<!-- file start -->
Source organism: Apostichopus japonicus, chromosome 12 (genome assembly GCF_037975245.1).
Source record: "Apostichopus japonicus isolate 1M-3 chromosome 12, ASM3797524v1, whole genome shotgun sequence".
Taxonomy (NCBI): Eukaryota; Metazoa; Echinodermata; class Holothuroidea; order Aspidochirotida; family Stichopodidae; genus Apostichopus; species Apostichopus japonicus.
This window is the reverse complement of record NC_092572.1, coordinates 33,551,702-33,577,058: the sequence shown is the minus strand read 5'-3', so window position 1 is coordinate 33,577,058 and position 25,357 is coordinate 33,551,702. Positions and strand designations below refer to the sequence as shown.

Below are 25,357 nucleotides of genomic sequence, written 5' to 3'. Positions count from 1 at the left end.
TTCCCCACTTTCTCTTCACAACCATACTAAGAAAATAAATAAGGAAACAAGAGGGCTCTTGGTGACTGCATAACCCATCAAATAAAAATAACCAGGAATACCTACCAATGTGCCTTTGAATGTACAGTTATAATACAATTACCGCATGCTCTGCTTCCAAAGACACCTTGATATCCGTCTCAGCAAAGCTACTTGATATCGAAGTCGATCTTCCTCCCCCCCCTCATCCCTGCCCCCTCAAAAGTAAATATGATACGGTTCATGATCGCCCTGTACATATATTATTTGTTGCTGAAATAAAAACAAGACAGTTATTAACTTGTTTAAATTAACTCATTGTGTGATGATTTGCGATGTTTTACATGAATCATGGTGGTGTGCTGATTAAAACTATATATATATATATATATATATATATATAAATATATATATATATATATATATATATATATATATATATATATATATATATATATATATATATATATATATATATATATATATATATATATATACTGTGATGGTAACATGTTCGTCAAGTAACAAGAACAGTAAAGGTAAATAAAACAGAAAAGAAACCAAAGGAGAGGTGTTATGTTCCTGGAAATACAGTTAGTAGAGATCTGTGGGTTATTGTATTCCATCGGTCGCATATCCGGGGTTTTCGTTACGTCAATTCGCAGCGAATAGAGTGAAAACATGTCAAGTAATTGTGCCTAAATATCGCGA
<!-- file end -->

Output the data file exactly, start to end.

Source organism: Apostichopus japonicus, chromosome 12 (genome assembly GCF_037975245.1).
Source record: "Apostichopus japonicus isolate 1M-3 chromosome 12, ASM3797524v1, whole genome shotgun sequence".
Taxonomy (NCBI): Eukaryota; Metazoa; Echinodermata; class Holothuroidea; order Aspidochirotida; family Stichopodidae; genus Apostichopus; species Apostichopus japonicus.
This window is the reverse complement of record NC_092572.1, coordinates 33,551,702-33,577,058: the sequence shown is the minus strand read 5'-3', so window position 1 is coordinate 33,577,058 and position 25,357 is coordinate 33,551,702. Positions and strand designations below refer to the sequence as shown.

Below are 25,357 nucleotides of genomic sequence, written 5' to 3'. Positions count from 1 at the left end.
TTCCCCACTTTCTCTTCACAACCATACTAAGAAAATAAATAAGGAAACAAGAGGGCTCTTGGTGACTGCATAACCCATCAAATAAAAATAACCAGGAATACCTACCAATGTGCCTTTGAATGTACAGTTATAATACAATTACCGCATGCTCTGCTTCCAAAGACACCTTGATATCCGTCTCAGCAAAGCTACTTGATATCGAAGTCGATCTTCCTCCCCCCCCTCATCCCTGCCCCCTCAAAAGTAAATATGATACGGTTCATGATCGCCCTGTACATATATTATTTGTTGCTGAAATAAAAACAAGACAGTTATTAACTTGTTTAAATTAACTCATTGTGTGATGATTTGCGATGTTTTACATGAATCATGGTGGTGTGCTGATTAAAACTATATATATATATATATATATATATATATAAATATATATATATATATATATATATATATATATATATATATATATATATATATATATATATATATATATATATATATATATATATATATATATACTGTGATGGTAACATGTTCGTCAAGTAACAAGAACAGTAAAGGTAAATAAAACAGAAAAGAAACCAAAGGAGAGGTGTTATGTTCCTGGAAATACAGTTAGTAGAGATCTGTGGGTTATTGTATTCCATCGGTCGCATATCCGGGGTTTTCGTTACGTCAATTCGCAGCGAATAGAGTGAAAACATGTCAAGTAATTGTGCCTAAATATCGCGA